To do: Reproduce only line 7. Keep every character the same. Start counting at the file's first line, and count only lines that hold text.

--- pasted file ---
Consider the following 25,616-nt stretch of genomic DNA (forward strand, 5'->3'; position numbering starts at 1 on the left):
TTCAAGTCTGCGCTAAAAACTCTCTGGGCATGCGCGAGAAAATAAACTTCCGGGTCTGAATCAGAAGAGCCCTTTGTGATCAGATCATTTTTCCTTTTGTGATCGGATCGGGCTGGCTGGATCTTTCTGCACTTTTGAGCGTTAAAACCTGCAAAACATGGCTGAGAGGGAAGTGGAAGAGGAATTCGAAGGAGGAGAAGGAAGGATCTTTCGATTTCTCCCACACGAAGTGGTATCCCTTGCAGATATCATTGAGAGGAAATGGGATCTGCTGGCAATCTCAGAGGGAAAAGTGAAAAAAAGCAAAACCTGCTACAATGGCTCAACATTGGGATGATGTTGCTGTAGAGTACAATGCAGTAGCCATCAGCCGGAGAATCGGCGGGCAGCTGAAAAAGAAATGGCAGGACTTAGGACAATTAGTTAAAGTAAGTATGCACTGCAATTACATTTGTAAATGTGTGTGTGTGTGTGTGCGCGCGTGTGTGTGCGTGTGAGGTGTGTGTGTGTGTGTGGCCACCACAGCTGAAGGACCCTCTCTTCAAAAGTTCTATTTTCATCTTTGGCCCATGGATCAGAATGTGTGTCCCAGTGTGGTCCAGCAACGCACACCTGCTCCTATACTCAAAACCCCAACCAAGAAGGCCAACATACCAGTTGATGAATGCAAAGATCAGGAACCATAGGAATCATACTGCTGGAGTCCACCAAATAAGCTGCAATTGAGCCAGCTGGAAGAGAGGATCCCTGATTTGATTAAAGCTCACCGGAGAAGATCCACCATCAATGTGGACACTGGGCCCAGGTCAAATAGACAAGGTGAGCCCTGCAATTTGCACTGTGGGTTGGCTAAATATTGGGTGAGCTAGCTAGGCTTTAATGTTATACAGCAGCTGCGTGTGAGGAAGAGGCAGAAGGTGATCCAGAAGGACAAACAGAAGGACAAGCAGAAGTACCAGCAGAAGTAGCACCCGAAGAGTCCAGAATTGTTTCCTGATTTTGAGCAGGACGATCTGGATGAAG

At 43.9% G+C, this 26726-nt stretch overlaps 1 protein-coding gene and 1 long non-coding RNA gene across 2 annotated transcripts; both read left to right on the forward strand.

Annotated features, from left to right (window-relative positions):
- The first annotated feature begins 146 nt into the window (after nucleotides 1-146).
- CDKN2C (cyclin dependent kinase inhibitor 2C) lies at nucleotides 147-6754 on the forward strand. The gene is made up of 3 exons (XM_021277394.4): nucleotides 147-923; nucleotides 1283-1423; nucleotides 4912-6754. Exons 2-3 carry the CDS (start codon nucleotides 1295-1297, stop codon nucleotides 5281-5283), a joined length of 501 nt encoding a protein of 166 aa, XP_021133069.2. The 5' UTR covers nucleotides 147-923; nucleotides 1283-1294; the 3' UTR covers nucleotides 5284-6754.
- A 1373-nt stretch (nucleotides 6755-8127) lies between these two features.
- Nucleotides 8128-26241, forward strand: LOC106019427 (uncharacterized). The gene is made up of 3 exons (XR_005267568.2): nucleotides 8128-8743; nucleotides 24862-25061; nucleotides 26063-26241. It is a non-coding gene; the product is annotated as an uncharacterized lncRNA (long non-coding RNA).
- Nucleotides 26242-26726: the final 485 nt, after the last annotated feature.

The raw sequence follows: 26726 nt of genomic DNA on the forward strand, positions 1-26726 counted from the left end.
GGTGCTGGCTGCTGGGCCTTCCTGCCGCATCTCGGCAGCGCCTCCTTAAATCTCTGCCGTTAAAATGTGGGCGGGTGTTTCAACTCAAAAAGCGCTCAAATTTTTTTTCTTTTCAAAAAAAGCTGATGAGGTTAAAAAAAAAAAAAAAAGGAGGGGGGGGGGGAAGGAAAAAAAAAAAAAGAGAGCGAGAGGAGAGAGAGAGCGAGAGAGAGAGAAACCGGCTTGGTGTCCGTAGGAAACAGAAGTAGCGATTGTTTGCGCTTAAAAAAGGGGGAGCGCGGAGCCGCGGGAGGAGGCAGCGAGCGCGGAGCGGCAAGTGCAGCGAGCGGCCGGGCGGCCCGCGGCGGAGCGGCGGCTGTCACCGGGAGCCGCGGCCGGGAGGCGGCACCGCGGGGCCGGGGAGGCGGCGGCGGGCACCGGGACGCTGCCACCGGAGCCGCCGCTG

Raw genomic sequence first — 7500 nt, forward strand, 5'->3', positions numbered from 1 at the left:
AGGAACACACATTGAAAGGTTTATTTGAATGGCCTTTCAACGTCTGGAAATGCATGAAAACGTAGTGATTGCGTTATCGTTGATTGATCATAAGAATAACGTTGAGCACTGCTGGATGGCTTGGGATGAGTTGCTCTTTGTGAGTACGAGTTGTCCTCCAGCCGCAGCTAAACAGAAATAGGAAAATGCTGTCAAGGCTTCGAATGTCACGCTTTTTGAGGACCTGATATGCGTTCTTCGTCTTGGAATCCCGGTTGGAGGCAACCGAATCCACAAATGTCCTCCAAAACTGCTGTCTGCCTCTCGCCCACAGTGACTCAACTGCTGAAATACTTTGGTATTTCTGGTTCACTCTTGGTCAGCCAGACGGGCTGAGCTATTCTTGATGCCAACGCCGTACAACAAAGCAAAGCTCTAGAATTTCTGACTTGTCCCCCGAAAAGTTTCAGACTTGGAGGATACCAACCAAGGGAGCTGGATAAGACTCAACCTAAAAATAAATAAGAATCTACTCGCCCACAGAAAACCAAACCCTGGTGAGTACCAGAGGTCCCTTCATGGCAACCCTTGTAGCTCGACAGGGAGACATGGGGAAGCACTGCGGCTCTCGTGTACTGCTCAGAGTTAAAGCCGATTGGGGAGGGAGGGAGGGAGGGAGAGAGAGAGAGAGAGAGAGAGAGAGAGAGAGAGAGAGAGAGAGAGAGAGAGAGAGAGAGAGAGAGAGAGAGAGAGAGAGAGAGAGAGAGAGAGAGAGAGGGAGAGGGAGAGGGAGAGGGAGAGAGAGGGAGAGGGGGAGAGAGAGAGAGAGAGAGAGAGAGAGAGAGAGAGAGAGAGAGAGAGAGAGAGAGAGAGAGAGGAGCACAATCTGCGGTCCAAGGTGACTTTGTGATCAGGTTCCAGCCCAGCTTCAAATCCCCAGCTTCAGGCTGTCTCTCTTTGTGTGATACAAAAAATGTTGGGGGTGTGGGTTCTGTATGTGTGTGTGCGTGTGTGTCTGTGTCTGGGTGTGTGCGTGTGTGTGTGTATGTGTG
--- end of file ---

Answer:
- A 1373-nt stretch (nucleotides 6755-8127) lies between these two features.